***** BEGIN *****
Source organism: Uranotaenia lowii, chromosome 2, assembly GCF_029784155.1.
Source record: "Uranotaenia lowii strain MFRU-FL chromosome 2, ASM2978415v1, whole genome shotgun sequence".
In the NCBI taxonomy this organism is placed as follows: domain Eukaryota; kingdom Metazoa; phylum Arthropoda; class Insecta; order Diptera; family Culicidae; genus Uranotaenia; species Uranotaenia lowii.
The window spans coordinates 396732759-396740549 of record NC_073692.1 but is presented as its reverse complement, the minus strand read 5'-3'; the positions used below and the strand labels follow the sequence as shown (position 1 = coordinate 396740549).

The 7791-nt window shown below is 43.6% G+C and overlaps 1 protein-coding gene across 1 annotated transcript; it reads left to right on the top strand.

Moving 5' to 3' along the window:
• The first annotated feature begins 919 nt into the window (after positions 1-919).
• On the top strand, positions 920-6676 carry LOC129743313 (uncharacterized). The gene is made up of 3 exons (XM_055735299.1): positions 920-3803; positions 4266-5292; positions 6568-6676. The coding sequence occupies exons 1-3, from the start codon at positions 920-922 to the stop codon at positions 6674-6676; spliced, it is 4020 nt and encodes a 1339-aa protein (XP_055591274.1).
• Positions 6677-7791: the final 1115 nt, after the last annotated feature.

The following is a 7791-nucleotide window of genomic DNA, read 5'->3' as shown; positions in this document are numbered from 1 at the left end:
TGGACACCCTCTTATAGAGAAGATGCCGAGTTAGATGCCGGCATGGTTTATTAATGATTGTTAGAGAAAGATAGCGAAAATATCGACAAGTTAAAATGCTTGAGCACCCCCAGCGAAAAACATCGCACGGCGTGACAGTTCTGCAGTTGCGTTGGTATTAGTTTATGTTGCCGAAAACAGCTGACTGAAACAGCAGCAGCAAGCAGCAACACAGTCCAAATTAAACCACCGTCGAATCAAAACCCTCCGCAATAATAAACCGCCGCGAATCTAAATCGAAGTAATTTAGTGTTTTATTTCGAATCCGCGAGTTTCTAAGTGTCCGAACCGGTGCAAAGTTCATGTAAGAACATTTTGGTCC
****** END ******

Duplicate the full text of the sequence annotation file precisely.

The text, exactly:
Source organism: Uranotaenia lowii, chromosome 2, assembly GCF_029784155.1.
Source record: "Uranotaenia lowii strain MFRU-FL chromosome 2, ASM2978415v1, whole genome shotgun sequence".
In the NCBI taxonomy this organism is placed as follows: domain Eukaryota; kingdom Metazoa; phylum Arthropoda; class Insecta; order Diptera; family Culicidae; genus Uranotaenia; species Uranotaenia lowii.
The window spans coordinates 396732759-396740549 of record NC_073692.1 but is presented as its reverse complement, the minus strand read 5'-3'; the positions used below and the strand labels follow the sequence as shown (position 1 = coordinate 396740549).

The 7791-nt window shown below is 43.6% G+C and overlaps 1 protein-coding gene across 1 annotated transcript; it reads left to right on the top strand.

Moving 5' to 3' along the window:
• The first annotated feature begins 919 nt into the window (after positions 1-919).
• On the top strand, positions 920-6676 carry LOC129743313 (uncharacterized). The gene is made up of 3 exons (XM_055735299.1): positions 920-3803; positions 4266-5292; positions 6568-6676. The coding sequence occupies exons 1-3, from the start codon at positions 920-922 to the stop codon at positions 6674-6676; spliced, it is 4020 nt and encodes a 1339-aa protein (XP_055591274.1).
• Positions 6677-7791: the final 1115 nt, after the last annotated feature.

The following is a 7791-nucleotide window of genomic DNA, read 5'->3' as shown; positions in this document are numbered from 1 at the left end:
TGGACACCCTCTTATAGAGAAGATGCCGAGTTAGATGCCGGCATGGTTTATTAATGATTGTTAGAGAAAGATAGCGAAAATATCGACAAGTTAAAATGCTTGAGCACCCCCAGCGAAAAACATCGCACGGCGTGACAGTTCTGCAGTTGCGTTGGTATTAGTTTATGTTGCCGAAAACAGCTGACTGAAACAGCAGCAGCAAGCAGCAACACAGTCCAAATTAAACCACCGTCGAATCAAAACCCTCCGCAATAATAAACCGCCGCGAATCTAAATCGAAGTAATTTAGTGTTTTATTTCGAATCCGCGAGTTTCTAAGTGTCCGAACCGGTGCAAAGTTCATGTAAGAACATTTTGGTCC